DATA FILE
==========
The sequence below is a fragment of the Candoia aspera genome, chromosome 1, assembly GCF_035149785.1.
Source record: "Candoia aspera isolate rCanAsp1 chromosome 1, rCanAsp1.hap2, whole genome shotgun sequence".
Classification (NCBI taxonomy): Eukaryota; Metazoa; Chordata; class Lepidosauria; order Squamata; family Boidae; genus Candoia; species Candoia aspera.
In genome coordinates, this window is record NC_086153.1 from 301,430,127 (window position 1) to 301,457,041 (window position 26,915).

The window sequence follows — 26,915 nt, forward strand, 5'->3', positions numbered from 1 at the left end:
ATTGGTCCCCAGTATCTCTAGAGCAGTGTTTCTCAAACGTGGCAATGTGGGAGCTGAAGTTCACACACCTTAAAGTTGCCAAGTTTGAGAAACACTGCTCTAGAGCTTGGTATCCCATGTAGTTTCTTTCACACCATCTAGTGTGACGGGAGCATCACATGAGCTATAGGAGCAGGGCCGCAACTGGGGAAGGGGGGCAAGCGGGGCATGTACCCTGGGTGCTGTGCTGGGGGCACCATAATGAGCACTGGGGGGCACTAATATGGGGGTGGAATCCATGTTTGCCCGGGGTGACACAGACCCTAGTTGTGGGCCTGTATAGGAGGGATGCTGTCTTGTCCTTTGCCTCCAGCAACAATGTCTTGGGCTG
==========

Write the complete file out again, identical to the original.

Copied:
The sequence below is a fragment of the Candoia aspera genome, chromosome 1, assembly GCF_035149785.1.
Source record: "Candoia aspera isolate rCanAsp1 chromosome 1, rCanAsp1.hap2, whole genome shotgun sequence".
Classification (NCBI taxonomy): Eukaryota; Metazoa; Chordata; class Lepidosauria; order Squamata; family Boidae; genus Candoia; species Candoia aspera.
In genome coordinates, this window is record NC_086153.1 from 301,430,127 (window position 1) to 301,457,041 (window position 26,915).

The window sequence follows — 26,915 nt, forward strand, 5'->3', positions numbered from 1 at the left end:
ATTGGTCCCCAGTATCTCTAGAGCAGTGTTTCTCAAACGTGGCAATGTGGGAGCTGAAGTTCACACACCTTAAAGTTGCCAAGTTTGAGAAACACTGCTCTAGAGCTTGGTATCCCATGTAGTTTCTTTCACACCATCTAGTGTGACGGGAGCATCACATGAGCTATAGGAGCAGGGCCGCAACTGGGGAAGGGGGGCAAGCGGGGCATGTACCCTGGGTGCTGTGCTGGGGGCACCATAATGAGCACTGGGGGGCACTAATATGGGGGTGGAATCCATGTTTGCCCGGGGTGACACAGACCCTAGTTGTGGGCCTGTATAGGAGGGATGCTGTCTTGTCCTTTGCCTCCAGCAACAATGTCTTGGGCTG